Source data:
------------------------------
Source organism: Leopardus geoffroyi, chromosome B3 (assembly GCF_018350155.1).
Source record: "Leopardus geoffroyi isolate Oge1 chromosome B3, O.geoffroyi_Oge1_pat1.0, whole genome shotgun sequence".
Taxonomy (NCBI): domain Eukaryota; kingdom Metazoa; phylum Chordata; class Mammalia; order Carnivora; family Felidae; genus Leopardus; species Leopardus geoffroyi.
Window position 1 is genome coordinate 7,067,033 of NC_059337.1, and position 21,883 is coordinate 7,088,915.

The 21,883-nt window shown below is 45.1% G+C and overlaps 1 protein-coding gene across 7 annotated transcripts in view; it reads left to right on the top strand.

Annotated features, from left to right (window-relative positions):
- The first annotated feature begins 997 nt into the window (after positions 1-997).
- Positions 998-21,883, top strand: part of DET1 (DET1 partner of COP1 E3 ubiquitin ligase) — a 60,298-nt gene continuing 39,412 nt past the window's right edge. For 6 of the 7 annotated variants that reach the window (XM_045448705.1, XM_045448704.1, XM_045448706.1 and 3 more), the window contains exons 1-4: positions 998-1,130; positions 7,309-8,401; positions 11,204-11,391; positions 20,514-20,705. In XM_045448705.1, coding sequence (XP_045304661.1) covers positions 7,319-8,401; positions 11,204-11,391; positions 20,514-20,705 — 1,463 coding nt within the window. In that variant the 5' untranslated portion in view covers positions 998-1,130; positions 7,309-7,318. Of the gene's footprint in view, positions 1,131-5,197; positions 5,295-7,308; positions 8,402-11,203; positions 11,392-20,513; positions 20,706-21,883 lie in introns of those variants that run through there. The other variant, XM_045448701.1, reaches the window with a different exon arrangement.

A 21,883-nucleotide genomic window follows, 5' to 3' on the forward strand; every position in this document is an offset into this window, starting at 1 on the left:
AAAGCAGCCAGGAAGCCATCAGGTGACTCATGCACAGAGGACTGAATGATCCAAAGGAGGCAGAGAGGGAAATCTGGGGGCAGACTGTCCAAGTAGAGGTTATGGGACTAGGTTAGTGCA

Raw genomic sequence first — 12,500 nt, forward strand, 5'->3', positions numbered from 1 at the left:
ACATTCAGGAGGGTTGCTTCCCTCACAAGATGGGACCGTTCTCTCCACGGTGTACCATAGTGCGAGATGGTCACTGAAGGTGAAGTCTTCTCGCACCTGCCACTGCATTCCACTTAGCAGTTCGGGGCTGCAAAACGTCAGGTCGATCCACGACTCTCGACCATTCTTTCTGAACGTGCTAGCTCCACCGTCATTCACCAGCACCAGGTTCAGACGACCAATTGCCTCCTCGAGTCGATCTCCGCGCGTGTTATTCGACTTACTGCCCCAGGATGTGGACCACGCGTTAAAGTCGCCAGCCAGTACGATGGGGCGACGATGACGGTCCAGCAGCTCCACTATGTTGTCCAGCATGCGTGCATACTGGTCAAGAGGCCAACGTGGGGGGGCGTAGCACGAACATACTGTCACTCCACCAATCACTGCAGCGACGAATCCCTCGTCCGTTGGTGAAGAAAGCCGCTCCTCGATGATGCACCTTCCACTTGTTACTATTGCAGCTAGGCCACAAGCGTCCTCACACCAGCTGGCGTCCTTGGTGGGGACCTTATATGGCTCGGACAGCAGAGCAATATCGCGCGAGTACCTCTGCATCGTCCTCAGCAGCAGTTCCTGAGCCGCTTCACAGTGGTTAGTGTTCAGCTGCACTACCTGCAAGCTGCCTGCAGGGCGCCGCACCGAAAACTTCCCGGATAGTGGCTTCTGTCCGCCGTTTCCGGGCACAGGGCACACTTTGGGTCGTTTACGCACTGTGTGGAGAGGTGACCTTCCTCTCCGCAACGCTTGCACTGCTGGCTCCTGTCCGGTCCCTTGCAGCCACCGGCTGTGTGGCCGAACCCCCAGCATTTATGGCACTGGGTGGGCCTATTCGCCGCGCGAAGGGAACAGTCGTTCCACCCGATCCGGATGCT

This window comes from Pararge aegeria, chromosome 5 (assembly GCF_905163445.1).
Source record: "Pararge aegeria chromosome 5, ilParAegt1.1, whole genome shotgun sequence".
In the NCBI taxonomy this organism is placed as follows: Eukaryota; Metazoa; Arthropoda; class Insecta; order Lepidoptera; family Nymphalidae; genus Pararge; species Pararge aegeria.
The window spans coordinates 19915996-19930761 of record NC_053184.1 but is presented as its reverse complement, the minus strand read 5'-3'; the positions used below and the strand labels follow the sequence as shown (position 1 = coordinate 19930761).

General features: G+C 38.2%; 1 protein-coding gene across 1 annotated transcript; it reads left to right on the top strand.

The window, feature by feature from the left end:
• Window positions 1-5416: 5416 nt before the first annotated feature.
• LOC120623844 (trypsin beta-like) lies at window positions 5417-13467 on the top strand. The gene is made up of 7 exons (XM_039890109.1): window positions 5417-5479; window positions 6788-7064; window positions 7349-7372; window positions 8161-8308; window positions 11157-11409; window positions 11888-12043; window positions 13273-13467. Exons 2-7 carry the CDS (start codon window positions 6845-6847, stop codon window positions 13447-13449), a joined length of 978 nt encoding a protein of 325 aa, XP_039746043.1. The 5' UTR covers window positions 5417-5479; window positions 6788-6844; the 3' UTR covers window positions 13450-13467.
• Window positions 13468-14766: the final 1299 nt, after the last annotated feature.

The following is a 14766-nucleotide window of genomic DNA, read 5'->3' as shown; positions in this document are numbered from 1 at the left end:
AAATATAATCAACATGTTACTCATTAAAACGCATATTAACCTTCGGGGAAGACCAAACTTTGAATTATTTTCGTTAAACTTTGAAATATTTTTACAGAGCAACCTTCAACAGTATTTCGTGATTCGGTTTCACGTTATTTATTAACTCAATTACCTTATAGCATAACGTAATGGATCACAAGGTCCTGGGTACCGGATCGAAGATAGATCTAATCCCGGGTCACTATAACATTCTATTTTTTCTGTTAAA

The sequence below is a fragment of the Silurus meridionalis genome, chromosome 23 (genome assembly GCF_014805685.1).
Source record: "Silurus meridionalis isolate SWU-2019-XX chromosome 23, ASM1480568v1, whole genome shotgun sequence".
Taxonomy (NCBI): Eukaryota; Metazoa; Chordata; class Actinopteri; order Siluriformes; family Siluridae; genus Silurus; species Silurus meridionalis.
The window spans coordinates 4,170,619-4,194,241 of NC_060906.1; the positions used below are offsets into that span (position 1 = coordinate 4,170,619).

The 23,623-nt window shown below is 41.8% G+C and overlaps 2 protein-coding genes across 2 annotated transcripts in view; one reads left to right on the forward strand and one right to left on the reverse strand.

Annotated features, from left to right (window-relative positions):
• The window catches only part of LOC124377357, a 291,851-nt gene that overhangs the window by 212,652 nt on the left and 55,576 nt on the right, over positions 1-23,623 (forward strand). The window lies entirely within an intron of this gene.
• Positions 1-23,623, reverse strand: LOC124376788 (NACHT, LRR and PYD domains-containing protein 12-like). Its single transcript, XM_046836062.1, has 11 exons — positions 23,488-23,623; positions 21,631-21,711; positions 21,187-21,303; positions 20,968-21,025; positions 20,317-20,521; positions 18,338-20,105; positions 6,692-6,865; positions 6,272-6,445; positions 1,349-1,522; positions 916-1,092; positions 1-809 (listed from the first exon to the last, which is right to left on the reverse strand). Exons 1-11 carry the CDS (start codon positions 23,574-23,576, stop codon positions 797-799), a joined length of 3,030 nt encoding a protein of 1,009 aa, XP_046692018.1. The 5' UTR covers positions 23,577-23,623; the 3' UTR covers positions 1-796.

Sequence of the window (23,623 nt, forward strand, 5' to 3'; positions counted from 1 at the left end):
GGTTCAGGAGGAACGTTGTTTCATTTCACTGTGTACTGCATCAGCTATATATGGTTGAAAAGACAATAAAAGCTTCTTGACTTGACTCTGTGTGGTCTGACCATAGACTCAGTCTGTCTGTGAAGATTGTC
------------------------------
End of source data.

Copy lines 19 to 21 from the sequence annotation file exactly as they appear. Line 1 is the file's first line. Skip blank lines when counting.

• Window positions 1-5416: 5416 nt before the first annotated feature.
• LOC120623844 (trypsin beta-like) lies at window positions 5417-13467 on the top strand. The gene is made up of 7 exons (XM_039890109.1): window positions 5417-5479; window positions 6788-7064; window positions 7349-7372; window positions 8161-8308; window positions 11157-11409; window positions 11888-12043; window positions 13273-13467. Exons 2-7 carry the CDS (start codon window positions 6845-6847, stop codon window positions 13447-13449), a joined length of 978 nt encoding a protein of 325 aa, XP_039746043.1. The 5' UTR covers window positions 5417-5479; window positions 6788-6844; the 3' UTR covers window positions 13450-13467.
• Window positions 13468-14766: the final 1299 nt, after the last annotated feature.